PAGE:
4. ^ Djukic, M.B.; et al. (2014). "Hydrogen embrittlement of low carbon structural steel". Procedia Materials Science. Elsevier. 3 (20th European Conference on Fracture): 1167–1172. doi:10.1016/j.mspro.2014.06.190. Retrieved 9 May 2015. 
  5. ^ Djukic, M.B.; et al. (2015). "Hydrogen damage of steels: A case study and hydrogen embrittlement model". Engineering Failure Analysis. Elsevier. 58 (Recent case studies in Engineering Failure Analysis): 485–498. doi:10.1016/j.engfailanal.2015.05.017. Retrieved 9 May 2015. 
  6. ^ Djukic, Milos B.; et al. (2016). "Hydrogen Embrittlement of Industrial Components: Prediction, Prevention, and Models". Corrosion. NACE International. 72 (7; Environment Assisted Cracking): 943–961. doi:10.5006/1958. Retrieved 9 May 2015. 
  7. ^ Ambat, Rajan; Dwarakadasa (February 1996). "Effect of Hydrogen in aluminium and aluminium alloys: A review". Bulletin of Materials Science. Springer India. 19 (1): 103–114. 
  8. ^ a b Eberhart, Mark (2003). Why Things Break. New York: Harmony Books. p. 65. ISBN 1-4000-4760-9. 
  9. ^ Tartaglia, John; Lazzari, Kristen; et al. (March 2008). "A Comparison of Mechanical Properties and Hydrogen Embrittlement Resistance of Austempered vs Quenched and Tempered 4340 Steel". Metallurgical and Materials Transactions A. Springer US. 39 (3): 559–76. Bibcode:2008MMTA...39..559T. doi:10.1007/s11661-007-9451-8. ISSN 1073-5623. 
  10. ^ Jewett, R.P. (1973). Hydrogen Environment Embrittlement of Metals. NASA CR-2163. 
  11. ^ Gillette, J.L.; Kolpa, R.L. (November 2007). "Overview of interstate hydrogen pipeline systems" (PDF). Retrieved 2013-12-16. 
  12. ^ ZHONG, C.; et al. (1 April 2013). "Technical Reference for Hydrogen Compatiblity of Materials". Nature. 362: 435–437. 
  13. ^ Weman, Klas (2011). Welding Processes Handbook. Elsevier. p. 115. ISBN 978-0-85709-518-3. 
  14. ^ "Standard Test Method for Process Control Verification to Prevent Hydrogen Embrittlement in Plated or Coated Fasteners". Astm.org. Retrieved 24 February 2015. 
  15. ^ Main contributor: Clive D. Pearce (2006). "Hydrogen Embrittlement: An Overview from a Mechanical Fastenings Aspect" (PDF). The Fastener Engineering and Research Association. Confederation of British Metalforming. Retrieved 9 May 2015.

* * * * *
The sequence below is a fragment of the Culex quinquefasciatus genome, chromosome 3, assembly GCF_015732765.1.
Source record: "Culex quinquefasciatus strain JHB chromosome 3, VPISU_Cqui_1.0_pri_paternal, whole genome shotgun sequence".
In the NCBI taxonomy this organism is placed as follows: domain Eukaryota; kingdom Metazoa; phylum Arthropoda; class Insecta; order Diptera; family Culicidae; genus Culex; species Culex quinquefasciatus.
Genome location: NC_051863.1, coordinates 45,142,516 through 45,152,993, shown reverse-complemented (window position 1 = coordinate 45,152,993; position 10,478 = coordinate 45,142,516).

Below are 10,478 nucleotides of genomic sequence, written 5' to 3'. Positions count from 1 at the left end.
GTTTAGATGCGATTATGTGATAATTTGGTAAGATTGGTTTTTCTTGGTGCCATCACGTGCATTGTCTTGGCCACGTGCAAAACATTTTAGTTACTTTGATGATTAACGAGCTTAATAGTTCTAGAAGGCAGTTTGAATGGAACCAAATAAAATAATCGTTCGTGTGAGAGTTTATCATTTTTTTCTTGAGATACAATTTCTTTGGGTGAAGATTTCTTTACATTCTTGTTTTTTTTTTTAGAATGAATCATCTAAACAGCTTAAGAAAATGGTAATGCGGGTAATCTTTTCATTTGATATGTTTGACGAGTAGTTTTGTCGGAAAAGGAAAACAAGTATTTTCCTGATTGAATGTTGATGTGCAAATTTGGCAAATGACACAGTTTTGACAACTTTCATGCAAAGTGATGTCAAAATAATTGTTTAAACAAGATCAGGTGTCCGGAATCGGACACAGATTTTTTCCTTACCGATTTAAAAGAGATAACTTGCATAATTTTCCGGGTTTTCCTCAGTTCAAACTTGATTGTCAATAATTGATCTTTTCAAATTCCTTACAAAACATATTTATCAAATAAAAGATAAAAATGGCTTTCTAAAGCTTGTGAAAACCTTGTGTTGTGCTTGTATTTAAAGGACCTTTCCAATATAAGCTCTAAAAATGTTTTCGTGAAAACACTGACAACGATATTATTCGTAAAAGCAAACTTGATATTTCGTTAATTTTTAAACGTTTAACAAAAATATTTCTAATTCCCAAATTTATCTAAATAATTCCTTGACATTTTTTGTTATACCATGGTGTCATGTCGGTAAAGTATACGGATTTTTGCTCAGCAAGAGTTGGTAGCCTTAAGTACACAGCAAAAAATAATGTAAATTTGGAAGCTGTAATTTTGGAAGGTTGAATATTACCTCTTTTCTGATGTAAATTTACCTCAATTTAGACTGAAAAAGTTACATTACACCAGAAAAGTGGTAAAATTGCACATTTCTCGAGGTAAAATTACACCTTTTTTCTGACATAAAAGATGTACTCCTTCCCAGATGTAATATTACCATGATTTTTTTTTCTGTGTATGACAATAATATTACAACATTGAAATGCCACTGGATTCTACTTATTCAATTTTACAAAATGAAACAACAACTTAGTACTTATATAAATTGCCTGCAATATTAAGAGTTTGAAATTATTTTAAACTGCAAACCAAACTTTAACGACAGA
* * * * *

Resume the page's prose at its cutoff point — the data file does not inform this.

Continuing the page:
16. ^ Bhardwaj, B.P. (2014). The Complete Book on Ferroalloys. Khamla Nagar, New Delhi: Niir Project Consultancy Services. p. 12. ISBN 978-93-81039-29-8. Retrieved 10 May 2015. 
  17. ^ US Patent 4335754, Alfred C. C. Tseung; Anthony I. Onuchukwu & Ho C. Chan, "Prevention of hydrogen embrittlement of metals in corrosive environments", published 1982-06-22, issued 1983-02-02, assigned to Alfred C. C. Tseung and Anthony I. Onuchukwu 
  18. ^ Chalaftris, George (December 2003). "Abstract". Evaluation of Aluminium–Based Coatings for Cadmium Replacement (PhD thesis). Cranfield University School of Industrial and Manufacturing Science. Retrieved 9 May 2015. 
  19. ^ Federal Engineering and Design Support. "Embrittlement" (PDF). Fastenal. Fastenal Company Engineering Department. Retrieved 9 May 2015. 
  20. ^ Marchi, C. San (2012). "Technical Reference for Hydrogen Compatiblity of Materials" (PDF). 
  21. ^ Yun Chung (2 December 2014). "Validity of Caltrans' Environmental Hydrogen Embrittlement Test on Grade BD Anchor Rods in the SAS Span" (PDF). 
  22. ^ Dolan, Michael D.; Kochanek, Mark A.; Munnings, Christopher N.; McLennan, Keith G.; Viano, David M. (February 2015). "Hydride phase equilibria in V–Ti–Ni alloy membranes". Journal of Alloys and Compounds. 622: 276–281. doi:10.1016/j.jallcom.2014.10.081. 
  23. ^ "ASTM F1459 - 06(2012): Standard Test Method for Determination of the Susceptibility of Metallic Materials to Hydrogen Gas Embrittlement (HGE)". Astm.org. Retrieved 2015-02-24. 
  24. ^ "ASTM G142 - 98(2011) Standard Test Method for Determination of Susceptibility of Metals to Embrittlement in Hydrogen Containing Environments at High Pressure, High Temperature, or Both". Astm.org. Retrieved 2015-02-24. 
  25. ^ ASTM STP 543, "Hydrogen Embrittlement Testing"
  26. ^ Raymond L (1974). Hydrogen Embrittlement Testing. ASTM International. ISBN 978-0-8031-0373-3. 
  27. ^ "ASTM F1940 - 07a(2014) Standard Test Method for Process Control Verification to Prevent Hydrogen Embrittlement in Plated or Coated Fasteners". Astm.org. Retrieved 2015-02-24. 
  28. ^ http://www.astm.org/Standards/F519.htm

Further reading

  • ASM international, ASM Handbook #13: Corrosion, ASM International, 1998

External links